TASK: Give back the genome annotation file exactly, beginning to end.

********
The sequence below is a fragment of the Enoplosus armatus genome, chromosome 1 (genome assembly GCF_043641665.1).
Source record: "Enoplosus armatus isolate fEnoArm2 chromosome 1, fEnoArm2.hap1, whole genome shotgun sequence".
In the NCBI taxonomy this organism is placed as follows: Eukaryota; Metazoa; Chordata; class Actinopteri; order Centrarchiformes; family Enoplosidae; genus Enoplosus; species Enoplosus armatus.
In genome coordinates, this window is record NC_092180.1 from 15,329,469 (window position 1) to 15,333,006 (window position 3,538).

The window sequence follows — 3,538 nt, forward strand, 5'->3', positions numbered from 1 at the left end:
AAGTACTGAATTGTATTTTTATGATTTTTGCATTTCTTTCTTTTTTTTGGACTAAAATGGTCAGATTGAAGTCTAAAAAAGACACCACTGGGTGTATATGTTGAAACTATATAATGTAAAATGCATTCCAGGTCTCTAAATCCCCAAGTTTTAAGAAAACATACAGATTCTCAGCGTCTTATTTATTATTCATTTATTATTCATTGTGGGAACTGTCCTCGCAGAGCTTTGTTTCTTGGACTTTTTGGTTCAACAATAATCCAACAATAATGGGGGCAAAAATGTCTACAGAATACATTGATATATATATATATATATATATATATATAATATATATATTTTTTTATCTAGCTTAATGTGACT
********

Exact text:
The sequence below is a fragment of the Enoplosus armatus genome, chromosome 1 (genome assembly GCF_043641665.1).
Source record: "Enoplosus armatus isolate fEnoArm2 chromosome 1, fEnoArm2.hap1, whole genome shotgun sequence".
In the NCBI taxonomy this organism is placed as follows: Eukaryota; Metazoa; Chordata; class Actinopteri; order Centrarchiformes; family Enoplosidae; genus Enoplosus; species Enoplosus armatus.
In genome coordinates, this window is record NC_092180.1 from 15,329,469 (window position 1) to 15,333,006 (window position 3,538).

The window sequence follows — 3,538 nt, forward strand, 5'->3', positions numbered from 1 at the left end:
AAGTACTGAATTGTATTTTTATGATTTTTGCATTTCTTTCTTTTTTTTGGACTAAAATGGTCAGATTGAAGTCTAAAAAAGACACCACTGGGTGTATATGTTGAAACTATATAATGTAAAATGCATTCCAGGTCTCTAAATCCCCAAGTTTTAAGAAAACATACAGATTCTCAGCGTCTTATTTATTATTCATTTATTATTCATTGTGGGAACTGTCCTCGCAGAGCTTTGTTTCTTGGACTTTTTGGTTCAACAATAATCCAACAATAATGGGGGCAAAAATGTCTACAGAATACATTGATATATATATATATATATATATATATATAATATATATATTTTTTTATCTAGCTTAATGTGACT